In June, a racist debacle happened at Bon Appetit, the food magazine and food content-video channel/social media. I covered it all at the time, but here are the basics, and it all happened within a three-day newscycle: Bon Appetit’s editor-in-chief Adam Rapoport used to do “brownface” to dress up like a “Puerto Rican” for some reason, and as it turns out, he wasn’t paying BIPOC for their labor on Bon Appetit videos, but he was paying all of the (less talented and less experienced) white chefs/cooks for their appearances in videos. All of that PLUS Bon Appetit is a lot like other white-chef-centric food-media, in that they blatantly copy other cultures’ cuisines and then put their own white spiceless spin on those dishes.
So all of that happened and then BA chef Sohla El-Waylly – who had appeared in countless BA videos – resigned from BA with a scathing series of social media posts, saying that she had never been paid for those videos. Rapoport resigned within 24 hours and the white people left at Bon Appetit promised to do better and promised to start paying brown and black chefs properly for their labor and all of that. Well, two months have passed. How is it going? Have they dismantled white supremacy in elitist food culture yet? Nope.
Two months after Bon Appétit’s top editor resigned under pressure amid complaints of racial insensitivity, three journalists of color said they would no longer participate in the magazine’s popular video series. Two of the journalists accused Condé Nast, the magazine’s parent company, of failing to offer them pay that was commensurate to that of their white colleagues.
The three journalists, Sohla El-Waylly, Priya Krishna and Rick Martinez, announced their decisions Thursday in statements on their Instagram accounts.
“After five weeks of contract negotiations,” Mr. Martinez wrote, “it is clear that I will not get a fair pay rate nor will I get a comparable number of appearances to my colleagues in the test kitchen. Nor would anyone share with me the specifics of the diversity and inclusivity initiatives in video that they claim to be working on.”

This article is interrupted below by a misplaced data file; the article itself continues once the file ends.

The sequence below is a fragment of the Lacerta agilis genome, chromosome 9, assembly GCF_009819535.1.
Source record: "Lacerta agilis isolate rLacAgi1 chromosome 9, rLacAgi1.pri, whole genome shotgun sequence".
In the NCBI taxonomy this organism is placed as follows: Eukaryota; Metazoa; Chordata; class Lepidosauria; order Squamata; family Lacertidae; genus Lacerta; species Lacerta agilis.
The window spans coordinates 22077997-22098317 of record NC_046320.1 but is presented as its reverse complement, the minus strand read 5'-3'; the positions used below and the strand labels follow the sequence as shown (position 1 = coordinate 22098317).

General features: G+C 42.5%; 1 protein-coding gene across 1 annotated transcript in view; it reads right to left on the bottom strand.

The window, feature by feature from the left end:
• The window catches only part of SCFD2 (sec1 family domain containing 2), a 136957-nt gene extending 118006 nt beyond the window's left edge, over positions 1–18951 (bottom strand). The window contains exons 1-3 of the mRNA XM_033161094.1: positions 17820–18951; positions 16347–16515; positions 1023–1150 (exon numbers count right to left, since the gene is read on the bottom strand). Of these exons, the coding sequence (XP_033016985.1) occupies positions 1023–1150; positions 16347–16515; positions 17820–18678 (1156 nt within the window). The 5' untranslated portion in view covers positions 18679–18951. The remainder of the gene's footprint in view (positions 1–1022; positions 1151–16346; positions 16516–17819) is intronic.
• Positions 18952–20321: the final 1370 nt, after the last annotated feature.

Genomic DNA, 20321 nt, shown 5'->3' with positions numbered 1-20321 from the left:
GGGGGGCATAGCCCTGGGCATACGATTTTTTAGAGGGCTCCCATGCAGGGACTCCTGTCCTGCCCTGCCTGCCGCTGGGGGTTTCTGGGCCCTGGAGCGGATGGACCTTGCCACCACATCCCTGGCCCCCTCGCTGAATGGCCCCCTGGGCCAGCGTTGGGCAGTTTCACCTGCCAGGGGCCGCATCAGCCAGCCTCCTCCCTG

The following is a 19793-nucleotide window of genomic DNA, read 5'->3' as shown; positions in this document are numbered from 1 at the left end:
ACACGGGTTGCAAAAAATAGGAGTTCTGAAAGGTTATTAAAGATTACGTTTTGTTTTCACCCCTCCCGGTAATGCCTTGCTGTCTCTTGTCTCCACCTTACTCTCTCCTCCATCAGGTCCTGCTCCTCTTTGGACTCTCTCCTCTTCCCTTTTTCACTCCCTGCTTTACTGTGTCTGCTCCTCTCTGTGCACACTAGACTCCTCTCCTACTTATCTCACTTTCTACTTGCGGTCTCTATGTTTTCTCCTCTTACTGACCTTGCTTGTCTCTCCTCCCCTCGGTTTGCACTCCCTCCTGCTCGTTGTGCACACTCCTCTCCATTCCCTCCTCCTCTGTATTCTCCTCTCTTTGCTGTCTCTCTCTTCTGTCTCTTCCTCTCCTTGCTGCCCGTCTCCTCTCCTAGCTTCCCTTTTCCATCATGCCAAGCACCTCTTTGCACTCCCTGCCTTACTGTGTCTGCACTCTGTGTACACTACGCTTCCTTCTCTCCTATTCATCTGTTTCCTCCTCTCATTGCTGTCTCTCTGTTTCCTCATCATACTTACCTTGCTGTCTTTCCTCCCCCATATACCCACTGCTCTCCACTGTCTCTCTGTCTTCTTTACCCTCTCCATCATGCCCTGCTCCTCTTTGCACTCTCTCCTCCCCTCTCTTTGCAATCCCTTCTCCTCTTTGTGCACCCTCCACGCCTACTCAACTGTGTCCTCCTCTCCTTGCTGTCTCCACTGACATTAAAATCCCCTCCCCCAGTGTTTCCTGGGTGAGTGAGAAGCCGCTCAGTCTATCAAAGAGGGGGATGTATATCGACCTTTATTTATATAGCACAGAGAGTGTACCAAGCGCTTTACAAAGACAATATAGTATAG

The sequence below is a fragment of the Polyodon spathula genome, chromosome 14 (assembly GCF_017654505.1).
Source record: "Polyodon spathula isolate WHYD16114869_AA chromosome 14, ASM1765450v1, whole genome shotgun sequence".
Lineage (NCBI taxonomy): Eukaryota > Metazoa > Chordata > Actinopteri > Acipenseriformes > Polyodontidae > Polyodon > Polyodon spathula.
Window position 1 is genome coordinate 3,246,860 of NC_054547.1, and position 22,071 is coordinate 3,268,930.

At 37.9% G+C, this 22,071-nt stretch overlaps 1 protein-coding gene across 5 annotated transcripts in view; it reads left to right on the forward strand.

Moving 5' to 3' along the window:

The three indicated that they have not left the magazine, whose masthead lists Ms. El-Waylly as an assistant food editor, Ms. Krishna as a contributing writer and Mr. Martinez as a contributing food editor. (“Contributing” workers at Condé Nast are contractors, rather than staff employees; Ms. Krishna has contributed frequently to the Food section of The New York Times.)
[From The NY Times]
I have no idea how much money a Bon Appetit-branded YouTube or Instagram video would bring in for the company, but I suspect that’s not the f–king point, especially considering that BA has no problem paying white chefs fairly. Oh, and not only is BA without an EIC right now – Rapoport left in June and there is not a permanent EIC right now – but their head of programming also stepped down. His name is Matt Duckor and he was also very much responsible for the system of forcing journalists of color to do unpaid labor for BA videos.
Priya Krishna’s statement can be read in full below – she says that the contract she was offered would have seen her paid less than she was making already. Rick Martinez says the same. Again, what is Conde Nast’s problem? They could have been minting money on online content if only they PAID EVERYONE.
— Priya Krishna (@priyakrishna) August 6, 2020
I’m so sorry this happened and is happening, Rick. So proud of you. We’ll always be here and we can’t wait for what’s to come. pic.twitter.com/BBmTqEYeHG
— the lovely sohla (@badpostcsaffitz) August 6, 2020
Photos courtesy of Instagram.
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